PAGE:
Long-term studies reveal the Sahara desert has grown substantially in area over the past century
Creeping desertification by the Sahara – the world’s largest warm-weather desert – is nothing new. But a 93-year study by researchers at the University of Maryland (UMD) has become the first to put specific numbers on the long-term dramatic spread of the desert’s outer boundaries. Analysis of long-term rainfall data reveals that the Sahara grew by roughly ten per cent since the study period started in 1920, with expansion being even more dramatic during the summer months, at up to 16 per cent growth.
The data reveals that natural climate cycles, such as the Atlantic Multidecadal Oscillation (AMO), are responsible for around two-thirds of the new desertification, with climate change to blame for the remaining third. ‘Deserts generally form in the subtropics because of the Hadley circulation, through which air rises at the equator and descends in the subtropics,’ explains Sumant Nigam, professor of atmospheric and oceanic science at UMD. ‘Climate change is likely to widen the Hadley circulation, causing northward advance of the subtropical deserts. The southward creep of the Sahara however suggests that additional mechanisms are at work as well, including climate cycles such as the AMO.’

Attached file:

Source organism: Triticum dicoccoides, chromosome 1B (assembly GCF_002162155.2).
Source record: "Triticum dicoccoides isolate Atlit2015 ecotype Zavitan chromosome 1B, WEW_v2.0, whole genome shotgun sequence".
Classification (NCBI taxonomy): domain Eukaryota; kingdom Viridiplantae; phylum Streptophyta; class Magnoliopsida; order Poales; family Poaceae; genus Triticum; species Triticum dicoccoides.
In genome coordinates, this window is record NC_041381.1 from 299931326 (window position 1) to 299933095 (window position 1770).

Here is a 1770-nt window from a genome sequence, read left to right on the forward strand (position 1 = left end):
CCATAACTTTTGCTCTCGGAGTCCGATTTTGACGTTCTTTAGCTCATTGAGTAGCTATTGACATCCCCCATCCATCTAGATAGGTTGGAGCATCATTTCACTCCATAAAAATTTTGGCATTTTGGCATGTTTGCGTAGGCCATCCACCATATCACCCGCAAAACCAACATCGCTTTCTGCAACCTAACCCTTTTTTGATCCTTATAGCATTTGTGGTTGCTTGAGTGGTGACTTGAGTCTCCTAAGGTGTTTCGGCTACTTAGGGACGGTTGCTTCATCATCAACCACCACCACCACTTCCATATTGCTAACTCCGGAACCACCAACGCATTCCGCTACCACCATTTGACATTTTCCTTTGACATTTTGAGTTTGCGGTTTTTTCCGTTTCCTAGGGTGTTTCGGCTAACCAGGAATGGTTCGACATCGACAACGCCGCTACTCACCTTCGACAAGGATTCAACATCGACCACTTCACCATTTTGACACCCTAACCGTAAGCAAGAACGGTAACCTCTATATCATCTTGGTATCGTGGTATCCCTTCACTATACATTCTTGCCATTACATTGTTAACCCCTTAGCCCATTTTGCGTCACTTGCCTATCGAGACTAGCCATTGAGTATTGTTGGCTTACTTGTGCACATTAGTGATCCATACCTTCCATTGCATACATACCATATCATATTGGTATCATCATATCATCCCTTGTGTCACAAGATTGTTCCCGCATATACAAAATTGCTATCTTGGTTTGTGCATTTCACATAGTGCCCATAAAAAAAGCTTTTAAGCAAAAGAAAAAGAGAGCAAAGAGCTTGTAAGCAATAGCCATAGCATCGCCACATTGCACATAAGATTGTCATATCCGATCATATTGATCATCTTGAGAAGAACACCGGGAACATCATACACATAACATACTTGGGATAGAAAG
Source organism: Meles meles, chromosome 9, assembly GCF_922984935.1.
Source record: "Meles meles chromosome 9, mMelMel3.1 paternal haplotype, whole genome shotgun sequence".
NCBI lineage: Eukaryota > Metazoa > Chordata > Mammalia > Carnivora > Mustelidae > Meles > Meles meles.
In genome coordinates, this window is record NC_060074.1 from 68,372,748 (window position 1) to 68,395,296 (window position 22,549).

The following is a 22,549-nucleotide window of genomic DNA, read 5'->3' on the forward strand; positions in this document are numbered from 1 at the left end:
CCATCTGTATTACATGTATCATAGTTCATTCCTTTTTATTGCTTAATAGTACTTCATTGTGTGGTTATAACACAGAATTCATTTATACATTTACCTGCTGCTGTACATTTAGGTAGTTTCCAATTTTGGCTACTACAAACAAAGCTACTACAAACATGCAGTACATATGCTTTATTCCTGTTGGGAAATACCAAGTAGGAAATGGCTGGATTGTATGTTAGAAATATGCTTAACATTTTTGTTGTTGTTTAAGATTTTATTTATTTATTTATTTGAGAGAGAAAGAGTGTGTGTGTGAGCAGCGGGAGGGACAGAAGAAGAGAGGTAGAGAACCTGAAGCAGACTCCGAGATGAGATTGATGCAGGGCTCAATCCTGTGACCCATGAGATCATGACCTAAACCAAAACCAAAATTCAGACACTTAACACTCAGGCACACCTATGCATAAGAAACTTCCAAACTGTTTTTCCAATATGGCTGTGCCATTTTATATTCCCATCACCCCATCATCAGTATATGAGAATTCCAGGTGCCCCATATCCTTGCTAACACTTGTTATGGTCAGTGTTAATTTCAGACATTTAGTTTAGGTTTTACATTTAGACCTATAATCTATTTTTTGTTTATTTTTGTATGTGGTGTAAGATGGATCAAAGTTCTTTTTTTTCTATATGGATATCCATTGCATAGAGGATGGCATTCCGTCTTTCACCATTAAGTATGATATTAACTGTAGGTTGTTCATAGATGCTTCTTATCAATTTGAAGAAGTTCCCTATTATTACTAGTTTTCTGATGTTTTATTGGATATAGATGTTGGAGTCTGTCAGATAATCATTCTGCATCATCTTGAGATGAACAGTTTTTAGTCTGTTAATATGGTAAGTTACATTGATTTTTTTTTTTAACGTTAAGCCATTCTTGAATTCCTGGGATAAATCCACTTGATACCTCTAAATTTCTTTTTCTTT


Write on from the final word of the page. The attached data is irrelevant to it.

The semi-arid grasslands of the Sahel region, to the south of the Sahara, are now gradually retreating in the face of the ever-expanding desert. This is a major challenge for the Sahel’s human inhabitants and has led to such major projects as the ‘great green wall’, an 8,000km line of vegetation stretching across the continent which is currently in development.
‘Our results are specific to the Sahara, but they likely have implications for the world’s other deserts,’ says Nigam. He explains that, while the impact of such phenomena as the AMO is still unknown in other large deserts, the observed widening of the Hadley circulation could potentially be fairly uniform across the planet, making the impact of climate change on deserts relatively predictable. ‘But this remains to be established,’ he adds.
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